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Processing and characterization of thin film field effect gas sensors
Linköping University, Department of Physics, Chemistry and Biology, Thin Film Physics. Linköping University, The Institute of Technology.
2000 (English)Licentiate thesis, comprehensive summary (Other academic)
Abstract [en]

At Applied Physics, Linköping University, the main interest for sensor research has been the focused on MISFET (Metal-Insulator-Semiconductor Field-Effect Transistors) and related devices. The gas sensitivity of MISFET’s was first reported by Lundström et al. in 1975. Today a lot of work is being done in this field. There has also been a center of excellence established, S-SENCE, with participants from the university as well as from Swedish Industry, devoted to sensor research. The research is focused on basic studies about the functionality of MISFET's as well as applied work in which the focus is to implement the sensor technique at a variety of applications in different industries. One of the large problems with chemical sensors (as for most types of sensors) is the poor long-term stability. Chemical sensors are usually in direct contact with the ambient that is measured, and since a lot of the gases that are measured are corrosive and hostile, this affects the sensors. This problem is approached in two ways where one concerns data correction and drift reduction in the received data sets and the other tries instead to increase the stability of the active part of the sensor, by learning more about the materials in the active part and to improve them. For all types of chemical gas sensors the lack of long-term stability can be related to the fact that the sensors are interacting directly with the ambient that is measured. Therefore, the same type of problem arises for many types of chemical sensors. The active layer may change during gas exposure and thereby change the response patterns with time. The ultimate goal of this work is to obtain long-term stable sensors that can be processed in a controlled and reproducible way. The work presented in this thesis is a first step towards this goal Attempts have been made to understand how processing parameters affect the sensor responses, and how to find possible ways to improve the endurance of the film. By carefully controlling the deposition conditions and analyzing the resulting films with respect to morphology, crystal structure and interfacial properties, it is possible to correlate sensor characteristics to material properties. Through this knowledge, new information can be gained when it comes to understanding the mechanisms behind sensor responses. Testing new materials for the gate is interesting for many reasons. Some of these are to minimize known problems such as redistribution of the gate metal and reduction of the effect of the corrosive atmosphere that sensors are subjected to.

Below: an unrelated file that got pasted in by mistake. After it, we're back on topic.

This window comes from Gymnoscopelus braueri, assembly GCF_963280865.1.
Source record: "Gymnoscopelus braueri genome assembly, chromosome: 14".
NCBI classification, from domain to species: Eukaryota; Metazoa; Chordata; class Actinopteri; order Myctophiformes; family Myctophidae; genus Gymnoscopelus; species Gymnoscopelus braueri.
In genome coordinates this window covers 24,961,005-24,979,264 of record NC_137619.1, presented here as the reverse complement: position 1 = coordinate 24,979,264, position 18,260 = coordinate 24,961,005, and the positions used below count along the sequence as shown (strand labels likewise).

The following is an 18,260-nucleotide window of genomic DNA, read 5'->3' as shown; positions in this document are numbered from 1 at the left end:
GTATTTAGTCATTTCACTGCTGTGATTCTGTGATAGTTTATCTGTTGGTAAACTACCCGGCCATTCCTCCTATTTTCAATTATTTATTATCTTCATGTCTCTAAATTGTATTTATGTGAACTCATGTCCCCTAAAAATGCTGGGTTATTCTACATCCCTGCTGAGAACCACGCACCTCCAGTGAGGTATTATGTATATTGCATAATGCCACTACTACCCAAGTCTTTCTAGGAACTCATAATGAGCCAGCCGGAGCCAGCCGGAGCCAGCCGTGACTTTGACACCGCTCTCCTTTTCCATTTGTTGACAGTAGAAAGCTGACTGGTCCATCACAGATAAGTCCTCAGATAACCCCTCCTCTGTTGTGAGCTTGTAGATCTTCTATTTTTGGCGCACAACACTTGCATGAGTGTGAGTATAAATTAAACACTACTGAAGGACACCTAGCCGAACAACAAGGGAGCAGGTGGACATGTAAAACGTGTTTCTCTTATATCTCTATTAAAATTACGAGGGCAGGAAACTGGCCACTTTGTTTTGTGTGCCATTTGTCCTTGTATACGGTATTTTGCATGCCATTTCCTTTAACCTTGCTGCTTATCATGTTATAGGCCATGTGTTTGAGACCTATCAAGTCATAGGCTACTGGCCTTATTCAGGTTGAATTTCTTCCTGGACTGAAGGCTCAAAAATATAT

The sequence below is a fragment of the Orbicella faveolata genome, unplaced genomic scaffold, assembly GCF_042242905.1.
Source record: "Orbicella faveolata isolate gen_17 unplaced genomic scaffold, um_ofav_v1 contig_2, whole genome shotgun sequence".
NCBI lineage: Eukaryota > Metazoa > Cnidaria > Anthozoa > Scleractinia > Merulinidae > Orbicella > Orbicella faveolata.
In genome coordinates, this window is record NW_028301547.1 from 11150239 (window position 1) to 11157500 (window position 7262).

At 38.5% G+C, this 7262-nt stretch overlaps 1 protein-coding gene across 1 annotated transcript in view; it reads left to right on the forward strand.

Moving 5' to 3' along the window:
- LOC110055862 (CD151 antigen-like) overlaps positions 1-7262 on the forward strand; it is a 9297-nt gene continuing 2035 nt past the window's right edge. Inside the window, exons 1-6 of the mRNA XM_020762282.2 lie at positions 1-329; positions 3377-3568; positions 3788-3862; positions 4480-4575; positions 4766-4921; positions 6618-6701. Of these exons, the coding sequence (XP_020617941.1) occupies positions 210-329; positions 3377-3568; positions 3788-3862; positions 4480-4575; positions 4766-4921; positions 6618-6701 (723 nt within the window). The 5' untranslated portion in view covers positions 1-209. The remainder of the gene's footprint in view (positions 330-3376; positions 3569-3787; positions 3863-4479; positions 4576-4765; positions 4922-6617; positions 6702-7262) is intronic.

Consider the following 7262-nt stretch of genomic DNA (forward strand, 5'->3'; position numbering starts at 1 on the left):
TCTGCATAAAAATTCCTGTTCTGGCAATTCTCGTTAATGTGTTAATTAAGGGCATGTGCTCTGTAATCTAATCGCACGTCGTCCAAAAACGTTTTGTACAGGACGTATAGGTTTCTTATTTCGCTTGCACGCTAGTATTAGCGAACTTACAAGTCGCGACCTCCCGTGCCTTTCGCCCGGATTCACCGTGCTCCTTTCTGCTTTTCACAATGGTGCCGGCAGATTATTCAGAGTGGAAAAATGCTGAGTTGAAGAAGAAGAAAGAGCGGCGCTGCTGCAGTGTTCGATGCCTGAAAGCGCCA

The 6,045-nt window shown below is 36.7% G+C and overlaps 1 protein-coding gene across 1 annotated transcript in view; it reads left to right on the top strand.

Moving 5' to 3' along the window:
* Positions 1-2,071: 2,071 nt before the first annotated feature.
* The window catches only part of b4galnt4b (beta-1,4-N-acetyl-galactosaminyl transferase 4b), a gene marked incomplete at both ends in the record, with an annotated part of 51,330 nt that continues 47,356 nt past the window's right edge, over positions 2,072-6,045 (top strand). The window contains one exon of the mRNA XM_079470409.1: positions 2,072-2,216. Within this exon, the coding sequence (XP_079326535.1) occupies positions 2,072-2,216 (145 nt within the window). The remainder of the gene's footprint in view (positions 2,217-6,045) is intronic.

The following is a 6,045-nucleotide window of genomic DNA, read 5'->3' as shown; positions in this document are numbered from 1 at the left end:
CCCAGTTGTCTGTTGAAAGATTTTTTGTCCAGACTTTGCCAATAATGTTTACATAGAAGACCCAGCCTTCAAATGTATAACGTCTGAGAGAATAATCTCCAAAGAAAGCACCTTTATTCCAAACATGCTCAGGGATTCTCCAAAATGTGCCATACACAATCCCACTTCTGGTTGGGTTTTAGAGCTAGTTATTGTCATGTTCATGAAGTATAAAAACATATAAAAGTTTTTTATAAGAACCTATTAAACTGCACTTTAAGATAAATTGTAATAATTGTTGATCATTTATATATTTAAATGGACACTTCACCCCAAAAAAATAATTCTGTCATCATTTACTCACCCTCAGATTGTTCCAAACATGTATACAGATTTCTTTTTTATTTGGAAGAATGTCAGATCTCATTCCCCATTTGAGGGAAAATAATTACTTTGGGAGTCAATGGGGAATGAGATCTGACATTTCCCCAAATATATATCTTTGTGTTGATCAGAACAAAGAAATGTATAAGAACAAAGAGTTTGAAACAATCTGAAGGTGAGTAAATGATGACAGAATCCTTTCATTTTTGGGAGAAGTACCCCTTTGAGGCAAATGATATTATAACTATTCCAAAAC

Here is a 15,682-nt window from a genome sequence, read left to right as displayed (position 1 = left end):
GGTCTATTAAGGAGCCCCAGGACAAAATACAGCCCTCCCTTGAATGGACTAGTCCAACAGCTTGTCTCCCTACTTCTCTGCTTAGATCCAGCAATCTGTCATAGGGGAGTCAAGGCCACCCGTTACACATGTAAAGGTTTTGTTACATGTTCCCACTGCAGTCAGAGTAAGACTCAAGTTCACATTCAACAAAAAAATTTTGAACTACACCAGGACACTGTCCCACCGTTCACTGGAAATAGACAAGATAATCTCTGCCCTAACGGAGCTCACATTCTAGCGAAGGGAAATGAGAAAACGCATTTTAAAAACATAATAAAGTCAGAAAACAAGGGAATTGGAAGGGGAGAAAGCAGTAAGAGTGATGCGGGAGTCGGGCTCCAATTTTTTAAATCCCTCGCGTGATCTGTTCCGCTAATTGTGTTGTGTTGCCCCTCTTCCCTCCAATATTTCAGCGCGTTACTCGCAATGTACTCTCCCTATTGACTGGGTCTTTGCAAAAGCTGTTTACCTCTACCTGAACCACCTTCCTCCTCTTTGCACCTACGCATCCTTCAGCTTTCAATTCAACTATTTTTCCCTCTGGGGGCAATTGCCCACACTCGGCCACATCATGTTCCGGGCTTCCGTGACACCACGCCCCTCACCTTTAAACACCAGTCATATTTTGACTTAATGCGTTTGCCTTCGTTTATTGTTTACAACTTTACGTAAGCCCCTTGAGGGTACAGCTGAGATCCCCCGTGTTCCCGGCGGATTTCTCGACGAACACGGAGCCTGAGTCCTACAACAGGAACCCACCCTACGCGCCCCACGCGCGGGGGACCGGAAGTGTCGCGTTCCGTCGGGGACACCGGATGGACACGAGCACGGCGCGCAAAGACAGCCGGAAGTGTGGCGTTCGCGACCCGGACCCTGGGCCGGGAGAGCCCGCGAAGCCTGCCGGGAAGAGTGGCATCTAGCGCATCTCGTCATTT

Place, publisher, year, edition, pages
Linköping: Linköpings universitet , 2000. , p. 83
Series
Linköping Studies in Science and Technology. Thesis, ISSN 0280-7971 ; 836
Keywords [en]
MISFET, Field effect chemical gas sensors, long-term stability, sputtering, Pt, TiN
National Category
Natural Sciences
Identifiers
URN: urn:nbn:se:liu:diva-145903Local ID: LiU-TEK-LIC-2000:32ISBN: 9172197811 (print)OAI: oai:DiVA.org:liu-145903DiVA, id: diva2:1200213
Available from: 2018-04-23 Created: 2018-04-23 Last updated: 2018-10-05Bibliographically approved

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CiteExportLink to record
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Citation style
  • apa
  • harvard1
  • ieee
  • modern-language-association-8th-edition
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More styles
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Output format
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